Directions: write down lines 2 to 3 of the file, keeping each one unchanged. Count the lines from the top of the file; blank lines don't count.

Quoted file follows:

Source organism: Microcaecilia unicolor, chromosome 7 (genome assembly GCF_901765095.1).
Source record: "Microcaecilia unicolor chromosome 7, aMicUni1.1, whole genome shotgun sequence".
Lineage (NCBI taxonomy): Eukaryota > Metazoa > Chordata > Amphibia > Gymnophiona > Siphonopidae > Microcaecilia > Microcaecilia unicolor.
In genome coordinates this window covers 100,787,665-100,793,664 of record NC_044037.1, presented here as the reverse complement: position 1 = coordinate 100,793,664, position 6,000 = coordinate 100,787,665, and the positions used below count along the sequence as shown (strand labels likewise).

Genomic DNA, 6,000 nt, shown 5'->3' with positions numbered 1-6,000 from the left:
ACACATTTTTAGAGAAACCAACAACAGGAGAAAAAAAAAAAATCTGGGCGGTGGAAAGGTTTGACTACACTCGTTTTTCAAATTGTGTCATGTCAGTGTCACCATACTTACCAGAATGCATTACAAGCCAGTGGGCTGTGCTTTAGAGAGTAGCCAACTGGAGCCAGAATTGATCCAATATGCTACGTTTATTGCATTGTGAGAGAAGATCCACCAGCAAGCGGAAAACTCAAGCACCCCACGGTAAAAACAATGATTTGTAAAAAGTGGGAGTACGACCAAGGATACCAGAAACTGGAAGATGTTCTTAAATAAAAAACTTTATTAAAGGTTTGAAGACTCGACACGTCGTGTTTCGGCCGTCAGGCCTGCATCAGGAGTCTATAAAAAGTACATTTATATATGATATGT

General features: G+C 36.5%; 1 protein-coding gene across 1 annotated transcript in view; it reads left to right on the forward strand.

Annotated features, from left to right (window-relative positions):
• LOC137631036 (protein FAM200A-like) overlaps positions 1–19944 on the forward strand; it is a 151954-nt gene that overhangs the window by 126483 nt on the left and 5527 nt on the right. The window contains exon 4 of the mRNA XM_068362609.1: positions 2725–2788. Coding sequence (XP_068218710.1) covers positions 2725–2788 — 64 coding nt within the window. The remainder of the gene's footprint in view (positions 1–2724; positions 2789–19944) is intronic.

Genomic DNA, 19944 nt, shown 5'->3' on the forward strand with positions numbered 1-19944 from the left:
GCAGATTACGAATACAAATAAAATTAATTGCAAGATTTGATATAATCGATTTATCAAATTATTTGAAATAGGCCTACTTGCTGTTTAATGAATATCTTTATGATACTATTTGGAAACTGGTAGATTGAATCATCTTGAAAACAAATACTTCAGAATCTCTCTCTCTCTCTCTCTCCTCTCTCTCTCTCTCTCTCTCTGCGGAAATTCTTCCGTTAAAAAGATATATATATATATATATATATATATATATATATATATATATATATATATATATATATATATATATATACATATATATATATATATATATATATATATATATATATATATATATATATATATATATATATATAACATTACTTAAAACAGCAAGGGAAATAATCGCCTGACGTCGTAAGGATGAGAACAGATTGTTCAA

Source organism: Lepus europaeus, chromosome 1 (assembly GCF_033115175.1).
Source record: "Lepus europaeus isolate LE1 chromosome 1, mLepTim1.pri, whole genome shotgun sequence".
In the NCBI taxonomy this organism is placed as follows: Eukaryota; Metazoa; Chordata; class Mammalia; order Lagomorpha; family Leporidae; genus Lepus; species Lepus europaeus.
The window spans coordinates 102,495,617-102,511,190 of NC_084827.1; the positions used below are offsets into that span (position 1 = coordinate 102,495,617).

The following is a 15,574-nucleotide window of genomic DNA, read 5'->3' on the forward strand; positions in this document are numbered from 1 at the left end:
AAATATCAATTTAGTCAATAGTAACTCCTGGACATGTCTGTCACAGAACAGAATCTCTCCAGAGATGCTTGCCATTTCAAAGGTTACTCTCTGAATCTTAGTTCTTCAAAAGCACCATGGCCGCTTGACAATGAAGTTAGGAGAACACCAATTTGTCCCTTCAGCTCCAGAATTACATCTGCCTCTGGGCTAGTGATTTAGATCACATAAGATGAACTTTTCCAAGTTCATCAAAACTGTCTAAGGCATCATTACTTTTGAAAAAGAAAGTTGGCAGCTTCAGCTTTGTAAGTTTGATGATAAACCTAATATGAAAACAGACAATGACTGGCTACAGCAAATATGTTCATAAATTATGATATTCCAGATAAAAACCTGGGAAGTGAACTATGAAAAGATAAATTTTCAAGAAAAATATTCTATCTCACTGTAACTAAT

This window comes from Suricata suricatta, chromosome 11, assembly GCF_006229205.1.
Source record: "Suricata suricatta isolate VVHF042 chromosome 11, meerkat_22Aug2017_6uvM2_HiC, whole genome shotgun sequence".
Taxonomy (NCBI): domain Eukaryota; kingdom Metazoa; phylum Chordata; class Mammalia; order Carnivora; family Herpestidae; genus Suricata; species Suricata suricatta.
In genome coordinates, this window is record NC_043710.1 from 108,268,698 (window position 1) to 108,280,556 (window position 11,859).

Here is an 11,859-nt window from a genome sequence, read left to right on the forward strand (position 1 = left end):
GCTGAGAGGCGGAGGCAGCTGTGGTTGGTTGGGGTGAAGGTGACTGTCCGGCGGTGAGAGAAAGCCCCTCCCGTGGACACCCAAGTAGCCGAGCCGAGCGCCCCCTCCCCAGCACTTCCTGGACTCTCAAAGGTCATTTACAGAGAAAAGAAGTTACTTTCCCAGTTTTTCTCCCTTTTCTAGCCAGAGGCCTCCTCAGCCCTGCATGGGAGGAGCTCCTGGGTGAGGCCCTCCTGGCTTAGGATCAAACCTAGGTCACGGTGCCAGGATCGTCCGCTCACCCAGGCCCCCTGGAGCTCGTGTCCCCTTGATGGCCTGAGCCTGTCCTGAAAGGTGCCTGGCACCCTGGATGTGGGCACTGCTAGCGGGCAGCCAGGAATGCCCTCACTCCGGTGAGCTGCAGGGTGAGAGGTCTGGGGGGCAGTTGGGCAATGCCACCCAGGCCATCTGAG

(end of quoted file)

Source record: "Microcaecilia unicolor chromosome 7, aMicUni1.1, whole genome shotgun sequence".
Lineage (NCBI taxonomy): Eukaryota > Metazoa > Chordata > Amphibia > Gymnophiona > Siphonopidae > Microcaecilia > Microcaecilia unicolor.